Rosa Luxemburg, rallying workers for struggle

by Don Franks

In a February 13th interview in The Listener, Public Service Association national secretary Erin Polaczuk makes a valid point: by going on strike, workers may get hurt.

“I remember some strikes. . . and dad losing his job. In the ’90s he was made redundant and survived on his redundancy pay. It terrifies me to think that some people don’t have that backup, so have no way of feeding their families if they lose their jobs. I don’t think we’ll ever go back to the way things were. Maybe we are in the mature era and the feminisation of the union movement has changed things. We are not guys coming in and having a punch up any more.”

In New Zealand industrial punch ups have sometimes got quite heated, but not to the extent of some overseas confrontations. For example: “During the night two delegates of the railwaymen were arrested. The strikers immediately demanded their release, and as this was not conceded, they decided not to allow trains leave the town. At the station all the strikers with their wives and families sat down on the railway track-a sea of human beings. They were threatened with rifle salvoes. The workers Read the rest of this entry »

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Rio Turbio miners

by Nicolás Daneri (Feb 20, 2018)

In the recent midterm elections in Argentina, the right-wing Cambiemos party of President Mauricio Macri was able to secure the largest share of votes. As a result, the elections were widely interpreted as political support for his austerity program. However, shortly thereafter, his government saw a rapid dwindling in popular support when it passed a major pension reform. The proposed law was met by a major resistance movement this past December. Although it succeeded in passing the pension reform, the government paid a high price for its offensive and had to retreat from its initial plan to pass a labor reform law as well.

20,000 attended election rally of the Left & Workers Front in Nov 2016

During the summer months, when there’s generally very little political activity in Argentina, the government continued to lay off workers in the public sector, and unemployment rose in the private sector as well. This summer though, in almost every industry, workers fought back with strikes, roadblocks, and marches, in stark contrast to the previous year in which the majority of the layoffs were carried out without a fightback from workers. Some of the most important struggles this summer (winter in the Northern Hemisphere) include the miners’ strike of Rio Turbio and the strike by workers of the Posadas Hospital. These actions point to a growing political unrest among the working class

Because the government wasn’t able to push through a Read the rest of this entry »

This article was written three-and-a-half years ago, and we may have been a bit tardy in reblogging it here.  However, since the bitcoin phenomenon is still about and many people who have heard the term may not know what it is, how it works and how on earth some people have made a lot of money from it, we’re running the article at long last.

by Tony Norfield (June 2014)

I first paid little attention to Bitcoin, thinking that there are probably more Elvis Presley impersonators than there are people in the world who have traded or owned it. But seeing that central banks have issued policy statements on Bitcoin, that the FBI has ‘seized’ Bitcoin assets used by drug dealers and that tax authorities have given guidance on capital gains liabilities, while financiers are planning to offer exchange traded funds denominated in Bitcoin, I decided to take a second look. This article gives my assessment of this digital, alternative ‘currency’.*

Bitcoin emerged from the rubble of the Read the rest of this entry »

As part of commemorating 1968, “The Year of Revolutions”, we are running the piece below.  It is the text of a talk given by Ernest Mandel, plus excerpts from the discussion, at the International Assembly of Revolutionary Student Movements, which was sponsored by the Columbia University Students for a Democratic Society (SDS), the major radical youth movement in the USA in the 1960s.  Mandels’s talk took place on Saturday evening, September 21st at the Education Auditorium of New York University. More than 600 people packed the auditorium and the question and answer period extended for several hours.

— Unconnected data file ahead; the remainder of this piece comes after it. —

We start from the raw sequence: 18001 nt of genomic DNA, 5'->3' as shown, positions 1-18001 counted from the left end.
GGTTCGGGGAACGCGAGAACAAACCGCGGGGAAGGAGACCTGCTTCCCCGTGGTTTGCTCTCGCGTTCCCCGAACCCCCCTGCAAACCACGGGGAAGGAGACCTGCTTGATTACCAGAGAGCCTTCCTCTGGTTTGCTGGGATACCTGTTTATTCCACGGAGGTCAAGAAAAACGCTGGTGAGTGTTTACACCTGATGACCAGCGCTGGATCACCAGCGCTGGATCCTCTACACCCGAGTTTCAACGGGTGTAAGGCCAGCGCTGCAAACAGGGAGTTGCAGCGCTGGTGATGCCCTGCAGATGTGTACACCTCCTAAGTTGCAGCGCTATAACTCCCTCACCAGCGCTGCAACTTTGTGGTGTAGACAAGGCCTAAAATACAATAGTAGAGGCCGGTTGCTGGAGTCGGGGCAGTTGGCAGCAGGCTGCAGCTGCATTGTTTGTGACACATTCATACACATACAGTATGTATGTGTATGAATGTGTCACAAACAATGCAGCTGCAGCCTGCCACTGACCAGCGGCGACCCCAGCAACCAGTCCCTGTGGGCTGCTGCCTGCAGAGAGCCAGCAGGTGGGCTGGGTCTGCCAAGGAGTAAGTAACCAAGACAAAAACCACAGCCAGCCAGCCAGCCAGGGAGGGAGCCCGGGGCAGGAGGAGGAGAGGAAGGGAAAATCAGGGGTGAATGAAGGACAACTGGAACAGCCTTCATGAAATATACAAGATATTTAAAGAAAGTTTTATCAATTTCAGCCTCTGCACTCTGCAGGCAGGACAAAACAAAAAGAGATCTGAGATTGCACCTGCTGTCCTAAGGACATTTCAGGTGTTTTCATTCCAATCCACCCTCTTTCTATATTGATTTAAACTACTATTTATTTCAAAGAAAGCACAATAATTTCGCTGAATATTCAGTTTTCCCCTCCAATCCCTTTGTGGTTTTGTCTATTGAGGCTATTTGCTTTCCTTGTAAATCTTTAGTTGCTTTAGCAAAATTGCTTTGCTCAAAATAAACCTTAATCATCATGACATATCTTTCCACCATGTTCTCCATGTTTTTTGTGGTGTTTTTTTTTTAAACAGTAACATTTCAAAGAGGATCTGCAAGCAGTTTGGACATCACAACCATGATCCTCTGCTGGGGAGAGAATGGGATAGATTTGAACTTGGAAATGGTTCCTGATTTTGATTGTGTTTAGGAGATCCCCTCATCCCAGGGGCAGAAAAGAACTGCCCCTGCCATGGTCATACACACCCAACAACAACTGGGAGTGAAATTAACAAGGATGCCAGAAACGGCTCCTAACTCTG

The introduction to the pamphlet based on the talk notes, “Mandel’s speech was a powerful polemic against the tendencies of pure ‘activism’ and ‘spontaneism’ which have recently sprung up among some radicals in the West. He argued in defense of the Marxist conception of the indispensable integration of theory and practice. During the question period, Mandel gave extended replies to a number of controversial questions in radical circles today. Among them were the socio-economic nature of the Soviet Union, the Cultural Revolution in China, the necessity for a Leninist party, and moral vs. material incentives in the construction of socialism.

A Belgian, Ernest Mandel took part in the resistance movement there during the Nazi occupation in World War 2.  He became a leader of the Fourth International after the war and an important Marxist theorist and educator.  He wrote widely on political struggles of the 1960s and was popular with radicalising students in many countries.  Mandel was the author of Marxist Economic Theory,  and a number of other important texts, including An Introduction to Marxist Economic Theory.  His The Formation of the Economic Thought of Karl Marx traced the main discoveries of Marx from his first economic investigations in 1843 to the publication of Capital. Mandel’s work was translated into a range of languages from English to Arabic.

by Ernest Mandel

Rudi Dutschke, the leader of the Berlin students, and many of the other representative student figures in Europe, have advanced as the central idea of their activity the concept of the unity of theory and action, of revolutionary theory and revolutionary action. This is not an arbitrary choice. The unity of theory and action can be considered the most important lesson of historical experience drawn from past revolutions in Europe, America and other parts of the world.

The historical tradition which embodies that idea goes from Babeuf through Hegel to Marx. This ideological conquest means that the great liberation movement of mankind must be directed by a conscious effort to reconstruct society, to overcome a situation in which man is dominated by the blind forces of market economy and starts to take his destiny in his own hands. This conscious action of emancipation cannot be carried on effectively, and certainly not carried through, unless man is aware of the social environment in which he is living, of the social forces he has to confront and the general social and economic conditions of this liberation movement.